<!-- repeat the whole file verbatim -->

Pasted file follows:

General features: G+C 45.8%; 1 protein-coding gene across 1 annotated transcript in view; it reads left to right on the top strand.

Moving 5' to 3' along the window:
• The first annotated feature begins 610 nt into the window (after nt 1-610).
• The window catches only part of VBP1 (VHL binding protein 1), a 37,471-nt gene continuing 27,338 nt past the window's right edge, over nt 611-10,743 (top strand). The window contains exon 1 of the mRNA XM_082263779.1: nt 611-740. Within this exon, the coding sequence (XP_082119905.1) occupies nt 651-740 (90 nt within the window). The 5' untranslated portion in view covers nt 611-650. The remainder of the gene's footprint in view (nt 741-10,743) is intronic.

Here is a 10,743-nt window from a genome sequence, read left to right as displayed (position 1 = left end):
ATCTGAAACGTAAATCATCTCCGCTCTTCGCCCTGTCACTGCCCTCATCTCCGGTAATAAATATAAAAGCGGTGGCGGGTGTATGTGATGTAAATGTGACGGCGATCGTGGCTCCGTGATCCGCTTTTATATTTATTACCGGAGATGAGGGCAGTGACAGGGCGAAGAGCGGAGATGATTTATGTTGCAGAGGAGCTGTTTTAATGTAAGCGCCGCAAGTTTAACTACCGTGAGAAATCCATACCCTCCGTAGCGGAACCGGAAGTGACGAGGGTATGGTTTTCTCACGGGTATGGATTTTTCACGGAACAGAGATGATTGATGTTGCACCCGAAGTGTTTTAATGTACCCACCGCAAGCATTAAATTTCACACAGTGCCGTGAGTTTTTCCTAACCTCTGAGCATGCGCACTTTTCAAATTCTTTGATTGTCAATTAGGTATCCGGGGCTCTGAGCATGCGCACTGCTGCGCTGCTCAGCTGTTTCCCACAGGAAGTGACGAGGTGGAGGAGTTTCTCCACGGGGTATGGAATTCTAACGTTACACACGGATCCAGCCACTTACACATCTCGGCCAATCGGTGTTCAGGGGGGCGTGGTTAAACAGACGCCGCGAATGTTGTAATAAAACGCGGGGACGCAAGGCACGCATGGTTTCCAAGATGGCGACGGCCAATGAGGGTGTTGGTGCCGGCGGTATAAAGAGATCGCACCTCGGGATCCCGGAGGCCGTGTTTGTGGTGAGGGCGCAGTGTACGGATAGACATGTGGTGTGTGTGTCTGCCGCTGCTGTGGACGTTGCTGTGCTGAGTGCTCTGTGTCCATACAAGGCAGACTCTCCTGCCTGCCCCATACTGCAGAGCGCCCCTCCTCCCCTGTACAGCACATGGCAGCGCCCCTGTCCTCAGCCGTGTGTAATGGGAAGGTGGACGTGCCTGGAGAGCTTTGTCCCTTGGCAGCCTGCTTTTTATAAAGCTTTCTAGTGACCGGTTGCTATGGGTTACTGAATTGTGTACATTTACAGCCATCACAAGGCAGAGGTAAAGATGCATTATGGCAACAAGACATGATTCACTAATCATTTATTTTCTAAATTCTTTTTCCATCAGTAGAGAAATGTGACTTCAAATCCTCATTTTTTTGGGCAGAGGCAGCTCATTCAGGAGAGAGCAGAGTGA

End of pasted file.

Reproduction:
General features: G+C 45.8%; 1 protein-coding gene across 1 annotated transcript in view; it reads left to right on the top strand.

Moving 5' to 3' along the window:
• The first annotated feature begins 610 nt into the window (after nt 1-610).
• The window catches only part of VBP1 (VHL binding protein 1), a 37,471-nt gene continuing 27,338 nt past the window's right edge, over nt 611-10,743 (top strand). The window contains exon 1 of the mRNA XM_082263779.1: nt 611-740. Within this exon, the coding sequence (XP_082119905.1) occupies nt 651-740 (90 nt within the window). The 5' untranslated portion in view covers nt 611-650. The remainder of the gene's footprint in view (nt 741-10,743) is intronic.

Here is a 10,743-nt window from a genome sequence, read left to right as displayed (position 1 = left end):
ATCTGAAACGTAAATCATCTCCGCTCTTCGCCCTGTCACTGCCCTCATCTCCGGTAATAAATATAAAAGCGGTGGCGGGTGTATGTGATGTAAATGTGACGGCGATCGTGGCTCCGTGATCCGCTTTTATATTTATTACCGGAGATGAGGGCAGTGACAGGGCGAAGAGCGGAGATGATTTATGTTGCAGAGGAGCTGTTTTAATGTAAGCGCCGCAAGTTTAACTACCGTGAGAAATCCATACCCTCCGTAGCGGAACCGGAAGTGACGAGGGTATGGTTTTCTCACGGGTATGGATTTTTCACGGAACAGAGATGATTGATGTTGCACCCGAAGTGTTTTAATGTACCCACCGCAAGCATTAAATTTCACACAGTGCCGTGAGTTTTTCCTAACCTCTGAGCATGCGCACTTTTCAAATTCTTTGATTGTCAATTAGGTATCCGGGGCTCTGAGCATGCGCACTGCTGCGCTGCTCAGCTGTTTCCCACAGGAAGTGACGAGGTGGAGGAGTTTCTCCACGGGGTATGGAATTCTAACGTTACACACGGATCCAGCCACTTACACATCTCGGCCAATCGGTGTTCAGGGGGGCGTGGTTAAACAGACGCCGCGAATGTTGTAATAAAACGCGGGGACGCAAGGCACGCATGGTTTCCAAGATGGCGACGGCCAATGAGGGTGTTGGTGCCGGCGGTATAAAGAGATCGCACCTCGGGATCCCGGAGGCCGTGTTTGTGGTGAGGGCGCAGTGTACGGATAGACATGTGGTGTGTGTGTCTGCCGCTGCTGTGGACGTTGCTGTGCTGAGTGCTCTGTGTCCATACAAGGCAGACTCTCCTGCCTGCCCCATACTGCAGAGCGCCCCTCCTCCCCTGTACAGCACATGGCAGCGCCCCTGTCCTCAGCCGTGTGTAATGGGAAGGTGGACGTGCCTGGAGAGCTTTGTCCCTTGGCAGCCTGCTTTTTATAAAGCTTTCTAGTGACCGGTTGCTATGGGTTACTGAATTGTGTACATTTACAGCCATCACAAGGCAGAGGTAAAGATGCATTATGGCAACAAGACATGATTCACTAATCATTTATTTTCTAAATTCTTTTTCCATCAGTAGAGAAATGTGACTTCAAATCCTCATTTTTTTGGGCAGAGGCAGCTCATTCAGGAGAGAGCAGAGTGA